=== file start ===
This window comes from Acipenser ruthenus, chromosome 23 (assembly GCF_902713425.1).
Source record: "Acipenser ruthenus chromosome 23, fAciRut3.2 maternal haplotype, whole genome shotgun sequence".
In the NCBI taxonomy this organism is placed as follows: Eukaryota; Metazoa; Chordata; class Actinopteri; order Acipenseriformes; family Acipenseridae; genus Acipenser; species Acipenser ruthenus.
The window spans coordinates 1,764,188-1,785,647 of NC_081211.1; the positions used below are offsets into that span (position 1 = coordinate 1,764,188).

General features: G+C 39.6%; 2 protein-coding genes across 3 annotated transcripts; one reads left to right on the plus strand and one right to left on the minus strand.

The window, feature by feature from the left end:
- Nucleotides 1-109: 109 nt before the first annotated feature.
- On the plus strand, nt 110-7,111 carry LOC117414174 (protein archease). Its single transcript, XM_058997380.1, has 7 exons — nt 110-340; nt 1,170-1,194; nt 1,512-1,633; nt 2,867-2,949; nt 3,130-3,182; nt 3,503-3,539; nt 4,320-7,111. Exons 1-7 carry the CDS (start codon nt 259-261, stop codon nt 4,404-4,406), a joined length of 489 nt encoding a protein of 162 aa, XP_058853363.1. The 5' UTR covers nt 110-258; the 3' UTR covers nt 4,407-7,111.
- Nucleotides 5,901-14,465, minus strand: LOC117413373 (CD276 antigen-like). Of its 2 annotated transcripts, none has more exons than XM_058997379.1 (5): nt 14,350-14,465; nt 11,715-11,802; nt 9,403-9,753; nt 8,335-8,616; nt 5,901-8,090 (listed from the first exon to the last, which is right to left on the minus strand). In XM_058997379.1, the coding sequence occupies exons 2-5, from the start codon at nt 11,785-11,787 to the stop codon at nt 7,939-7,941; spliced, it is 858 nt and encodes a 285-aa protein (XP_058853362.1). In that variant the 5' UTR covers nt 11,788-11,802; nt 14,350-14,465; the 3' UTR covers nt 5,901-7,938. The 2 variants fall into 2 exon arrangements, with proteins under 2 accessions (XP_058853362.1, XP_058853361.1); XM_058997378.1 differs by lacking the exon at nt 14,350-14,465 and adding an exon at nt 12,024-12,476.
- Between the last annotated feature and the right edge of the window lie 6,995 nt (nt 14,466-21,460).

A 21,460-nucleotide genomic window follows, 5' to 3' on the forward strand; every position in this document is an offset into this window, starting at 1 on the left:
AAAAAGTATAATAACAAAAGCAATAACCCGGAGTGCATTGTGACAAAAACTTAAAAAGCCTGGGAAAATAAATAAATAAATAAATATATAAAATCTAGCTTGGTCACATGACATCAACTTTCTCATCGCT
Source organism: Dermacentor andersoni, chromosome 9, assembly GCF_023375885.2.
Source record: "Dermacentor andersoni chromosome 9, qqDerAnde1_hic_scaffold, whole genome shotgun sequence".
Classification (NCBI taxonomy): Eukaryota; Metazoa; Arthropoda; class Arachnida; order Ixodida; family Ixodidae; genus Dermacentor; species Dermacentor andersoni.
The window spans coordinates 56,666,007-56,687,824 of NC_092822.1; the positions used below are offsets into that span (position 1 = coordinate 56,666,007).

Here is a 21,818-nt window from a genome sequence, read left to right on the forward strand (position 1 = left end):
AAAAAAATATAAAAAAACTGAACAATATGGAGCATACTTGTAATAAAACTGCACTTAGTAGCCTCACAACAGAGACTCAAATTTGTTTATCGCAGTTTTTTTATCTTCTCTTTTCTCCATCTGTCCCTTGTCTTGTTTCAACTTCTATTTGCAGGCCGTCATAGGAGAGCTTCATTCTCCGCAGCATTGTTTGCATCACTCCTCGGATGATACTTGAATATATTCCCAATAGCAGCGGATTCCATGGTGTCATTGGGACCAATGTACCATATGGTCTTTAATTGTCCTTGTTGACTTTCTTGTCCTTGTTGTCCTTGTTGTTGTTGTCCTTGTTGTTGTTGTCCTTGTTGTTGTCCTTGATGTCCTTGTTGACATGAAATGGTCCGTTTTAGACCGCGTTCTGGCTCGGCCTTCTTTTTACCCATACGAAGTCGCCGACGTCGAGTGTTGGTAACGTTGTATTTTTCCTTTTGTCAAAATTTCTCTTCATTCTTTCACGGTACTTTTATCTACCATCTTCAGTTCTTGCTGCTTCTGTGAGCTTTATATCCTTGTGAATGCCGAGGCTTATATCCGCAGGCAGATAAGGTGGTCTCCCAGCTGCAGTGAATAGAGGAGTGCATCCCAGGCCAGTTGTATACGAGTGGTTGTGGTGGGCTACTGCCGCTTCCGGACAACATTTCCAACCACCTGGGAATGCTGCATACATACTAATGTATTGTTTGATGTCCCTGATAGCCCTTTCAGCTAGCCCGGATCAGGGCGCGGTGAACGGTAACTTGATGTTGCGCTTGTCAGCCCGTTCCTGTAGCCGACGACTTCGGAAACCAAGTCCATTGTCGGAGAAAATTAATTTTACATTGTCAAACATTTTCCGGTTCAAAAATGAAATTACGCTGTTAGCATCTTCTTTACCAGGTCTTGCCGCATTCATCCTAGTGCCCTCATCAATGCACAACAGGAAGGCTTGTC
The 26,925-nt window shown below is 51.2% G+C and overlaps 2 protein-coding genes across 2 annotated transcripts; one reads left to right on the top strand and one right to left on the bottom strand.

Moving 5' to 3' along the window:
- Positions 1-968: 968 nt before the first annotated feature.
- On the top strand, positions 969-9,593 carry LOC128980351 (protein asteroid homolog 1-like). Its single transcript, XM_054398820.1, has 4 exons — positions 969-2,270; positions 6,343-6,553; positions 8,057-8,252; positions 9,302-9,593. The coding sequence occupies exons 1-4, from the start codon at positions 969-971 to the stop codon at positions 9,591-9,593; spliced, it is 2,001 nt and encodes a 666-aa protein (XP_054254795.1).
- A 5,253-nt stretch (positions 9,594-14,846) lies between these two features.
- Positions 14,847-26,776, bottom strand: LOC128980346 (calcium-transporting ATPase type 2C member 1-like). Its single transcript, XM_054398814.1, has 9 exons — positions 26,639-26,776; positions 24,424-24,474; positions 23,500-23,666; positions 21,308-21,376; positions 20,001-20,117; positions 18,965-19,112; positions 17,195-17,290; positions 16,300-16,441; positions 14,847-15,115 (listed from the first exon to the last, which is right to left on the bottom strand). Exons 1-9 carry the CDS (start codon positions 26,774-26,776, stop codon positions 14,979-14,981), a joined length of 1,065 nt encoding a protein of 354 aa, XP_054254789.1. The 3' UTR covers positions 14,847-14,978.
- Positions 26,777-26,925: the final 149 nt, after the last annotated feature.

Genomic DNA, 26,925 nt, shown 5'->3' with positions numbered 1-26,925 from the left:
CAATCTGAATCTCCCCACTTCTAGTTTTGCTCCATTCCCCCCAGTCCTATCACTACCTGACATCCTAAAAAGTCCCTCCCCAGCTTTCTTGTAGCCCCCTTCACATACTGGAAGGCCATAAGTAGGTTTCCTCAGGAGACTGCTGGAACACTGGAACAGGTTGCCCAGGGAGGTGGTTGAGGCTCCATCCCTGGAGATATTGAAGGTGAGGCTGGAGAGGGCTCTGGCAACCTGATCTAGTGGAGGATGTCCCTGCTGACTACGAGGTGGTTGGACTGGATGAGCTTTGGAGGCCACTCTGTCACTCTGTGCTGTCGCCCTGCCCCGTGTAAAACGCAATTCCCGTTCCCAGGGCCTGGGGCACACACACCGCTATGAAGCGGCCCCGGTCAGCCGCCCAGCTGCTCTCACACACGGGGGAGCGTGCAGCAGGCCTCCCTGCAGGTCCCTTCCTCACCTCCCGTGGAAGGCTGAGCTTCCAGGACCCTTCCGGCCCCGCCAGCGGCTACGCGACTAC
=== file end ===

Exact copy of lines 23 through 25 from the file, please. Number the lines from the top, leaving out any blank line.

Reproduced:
- A 5,253-nt stretch (positions 9,594-14,846) lies between these two features.
- Positions 14,847-26,776, bottom strand: LOC128980346 (calcium-transporting ATPase type 2C member 1-like). Its single transcript, XM_054398814.1, has 9 exons — positions 26,639-26,776; positions 24,424-24,474; positions 23,500-23,666; positions 21,308-21,376; positions 20,001-20,117; positions 18,965-19,112; positions 17,195-17,290; positions 16,300-16,441; positions 14,847-15,115 (listed from the first exon to the last, which is right to left on the bottom strand). Exons 1-9 carry the CDS (start codon positions 26,774-26,776, stop codon positions 14,979-14,981), a joined length of 1,065 nt encoding a protein of 354 aa, XP_054254789.1. The 3' UTR covers positions 14,847-14,978.
- Positions 26,777-26,925: the final 149 nt, after the last annotated feature.